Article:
The research, published in the journal “Science Translational Medicine,” draws on a relatively new discovery that there is DNA from the baby that circulates in the mother’s blood. So the trick is to find a way to extract and analyze that DNA. It turned out that this could be done by taking blood from the mother and saliva from the father.
The lead scientist, Dr Jay Shendure, said, “This work opens up the possibility that we will be able to scan the whole genome of the fetus for more than 3,000 single-gene disorders through a single, non-invasive test.” How far off this maybe is speculation, but they seem to think within five years, others much further down the line.
What I didn’t think about until I read about a story on NPR’s website today is that this is building on something that is already available on the market and about which we have written several times.
Within the last couple of years “there have been other tests,” according to Stein, “that also take advantage of the fact that there’s DNA circulating from the fetus in a mother’s blood.” These tests are much more specific, he explained.
“They don’t analyze the entire genome,” Stein told NPR’s Audie Cornish. “They don’t spell out every single letter in the genetic code. They look for very specific variations, usually things like Down syndrome and conditions related to that.”
Put another way, the same search-and-destroy test that potentially targets babies with Down syndrome will someday be available to find some 3,500 genetic disorders.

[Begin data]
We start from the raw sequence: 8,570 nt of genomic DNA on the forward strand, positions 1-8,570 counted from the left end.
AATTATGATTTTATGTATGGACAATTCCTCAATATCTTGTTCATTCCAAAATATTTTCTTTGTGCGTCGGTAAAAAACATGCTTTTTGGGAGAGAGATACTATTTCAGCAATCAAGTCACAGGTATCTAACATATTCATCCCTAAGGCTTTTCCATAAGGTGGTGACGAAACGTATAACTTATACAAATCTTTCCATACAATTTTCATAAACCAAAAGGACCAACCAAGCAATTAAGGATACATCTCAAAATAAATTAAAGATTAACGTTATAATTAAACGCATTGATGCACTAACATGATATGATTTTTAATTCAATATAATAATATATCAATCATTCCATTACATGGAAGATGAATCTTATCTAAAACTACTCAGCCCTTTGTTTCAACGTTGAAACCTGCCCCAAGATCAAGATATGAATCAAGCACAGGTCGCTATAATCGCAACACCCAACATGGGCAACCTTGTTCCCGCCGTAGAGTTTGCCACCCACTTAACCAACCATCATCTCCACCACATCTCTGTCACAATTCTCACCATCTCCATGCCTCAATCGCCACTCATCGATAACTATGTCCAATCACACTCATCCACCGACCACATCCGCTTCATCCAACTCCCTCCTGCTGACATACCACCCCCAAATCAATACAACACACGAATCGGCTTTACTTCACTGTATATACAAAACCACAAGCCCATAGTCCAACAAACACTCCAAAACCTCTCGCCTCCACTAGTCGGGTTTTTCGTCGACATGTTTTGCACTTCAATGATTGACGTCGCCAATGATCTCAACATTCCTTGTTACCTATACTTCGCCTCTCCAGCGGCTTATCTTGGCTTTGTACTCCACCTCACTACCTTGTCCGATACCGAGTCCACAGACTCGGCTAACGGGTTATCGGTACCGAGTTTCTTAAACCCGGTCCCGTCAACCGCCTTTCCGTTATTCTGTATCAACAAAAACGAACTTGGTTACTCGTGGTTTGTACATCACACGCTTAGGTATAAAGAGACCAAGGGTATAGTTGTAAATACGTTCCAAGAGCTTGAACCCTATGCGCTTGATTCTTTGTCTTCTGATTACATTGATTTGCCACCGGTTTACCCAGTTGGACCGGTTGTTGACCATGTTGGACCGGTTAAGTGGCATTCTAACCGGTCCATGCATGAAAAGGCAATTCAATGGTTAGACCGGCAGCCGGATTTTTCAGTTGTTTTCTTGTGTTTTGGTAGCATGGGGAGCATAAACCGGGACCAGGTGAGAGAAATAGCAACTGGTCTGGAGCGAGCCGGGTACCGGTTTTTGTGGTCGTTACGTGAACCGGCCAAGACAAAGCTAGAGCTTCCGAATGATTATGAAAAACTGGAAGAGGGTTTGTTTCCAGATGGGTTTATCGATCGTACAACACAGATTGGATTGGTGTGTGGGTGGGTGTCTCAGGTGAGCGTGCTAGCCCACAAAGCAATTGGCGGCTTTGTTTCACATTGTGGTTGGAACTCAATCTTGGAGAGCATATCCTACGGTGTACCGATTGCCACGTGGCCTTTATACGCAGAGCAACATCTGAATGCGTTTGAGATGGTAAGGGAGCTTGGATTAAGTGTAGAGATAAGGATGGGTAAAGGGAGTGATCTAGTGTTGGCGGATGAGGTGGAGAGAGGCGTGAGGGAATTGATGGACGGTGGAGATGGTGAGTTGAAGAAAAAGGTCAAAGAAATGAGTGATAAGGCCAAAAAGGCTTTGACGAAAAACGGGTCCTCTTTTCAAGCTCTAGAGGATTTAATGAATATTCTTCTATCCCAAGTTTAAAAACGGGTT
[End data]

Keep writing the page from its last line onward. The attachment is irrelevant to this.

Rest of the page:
Cornish and Stein had this most revealing concluding exchange
“CORNISH: And so what have been the concerns people have raised about ethics?
“STEIN: Yes. The tests that have come on the market in the last year or two, they’re now considered pretty reliable, but they still need to be confirmed by follow-up tests if there’s a positive result. The concern there is that maybe some people would get frightened and act prematurely and terminate the pregnancy without getting that confirmatory result.
“Other people are worried about just the whole idea of terminating a pregnancy with, let’s say, a Down syndrome baby. There’s a lot of concern that people don’t really understand Down syndrome, that it’s – people can live full lives with Down syndrome and any – of course, anything that involves terminating a pregnancy is always controversial because that involves abortion, of course.
“CORNISH: And can this also lead to parents also picking out the traits they want in a child?
“STEIN: Right, right. That’s the theoretical possibility that some day down the road, this can open up a real Pandora’s Box of all kinds of moral and ethical problems. If you can scan the genetic code of a fetus for Down syndrome, for example, could you some day scan the genetic code for a gene that makes somebody a good athlete or give somebody blue eyes or makes them tall or short or be smart?
“Now, none of that is possible anytime soon, but theoretically, some day, it might be possible and, if so, that raises all sorts of possibilities, including that we might create, some day, this ‘Gattaca’ world where you can pick and choose the traits of your child to try to create the perfect baby, what they call a designer baby.”
Filed Under: HEALTH/EUGENICS
About the Author: